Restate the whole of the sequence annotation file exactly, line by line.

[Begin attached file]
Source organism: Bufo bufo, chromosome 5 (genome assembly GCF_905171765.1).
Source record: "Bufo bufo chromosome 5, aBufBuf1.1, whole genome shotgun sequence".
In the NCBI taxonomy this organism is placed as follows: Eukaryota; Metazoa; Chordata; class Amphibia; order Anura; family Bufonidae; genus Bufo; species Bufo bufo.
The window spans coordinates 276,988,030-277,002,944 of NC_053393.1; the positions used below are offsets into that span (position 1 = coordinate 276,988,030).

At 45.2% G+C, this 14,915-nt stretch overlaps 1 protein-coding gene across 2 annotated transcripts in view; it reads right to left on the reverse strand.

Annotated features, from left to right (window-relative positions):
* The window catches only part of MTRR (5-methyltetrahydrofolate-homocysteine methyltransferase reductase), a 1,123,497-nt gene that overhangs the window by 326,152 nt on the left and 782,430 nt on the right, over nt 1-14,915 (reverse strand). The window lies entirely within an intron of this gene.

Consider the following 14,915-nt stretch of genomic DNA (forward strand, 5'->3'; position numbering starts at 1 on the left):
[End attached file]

Source organism: Bufo bufo, chromosome 5 (genome assembly GCF_905171765.1).
Source record: "Bufo bufo chromosome 5, aBufBuf1.1, whole genome shotgun sequence".
In the NCBI taxonomy this organism is placed as follows: Eukaryota; Metazoa; Chordata; class Amphibia; order Anura; family Bufonidae; genus Bufo; species Bufo bufo.
The window spans coordinates 276,988,030-277,002,944 of NC_053393.1; the positions used below are offsets into that span (position 1 = coordinate 276,988,030).

At 45.2% G+C, this 14,915-nt stretch overlaps 1 protein-coding gene across 2 annotated transcripts in view; it reads right to left on the reverse strand.

Annotated features, from left to right (window-relative positions):
* The window catches only part of MTRR (5-methyltetrahydrofolate-homocysteine methyltransferase reductase), a 1,123,497-nt gene that overhangs the window by 326,152 nt on the left and 782,430 nt on the right, over nt 1-14,915 (reverse strand). The window lies entirely within an intron of this gene.

Consider the following 14,915-nt stretch of genomic DNA (forward strand, 5'->3'; position numbering starts at 1 on the left):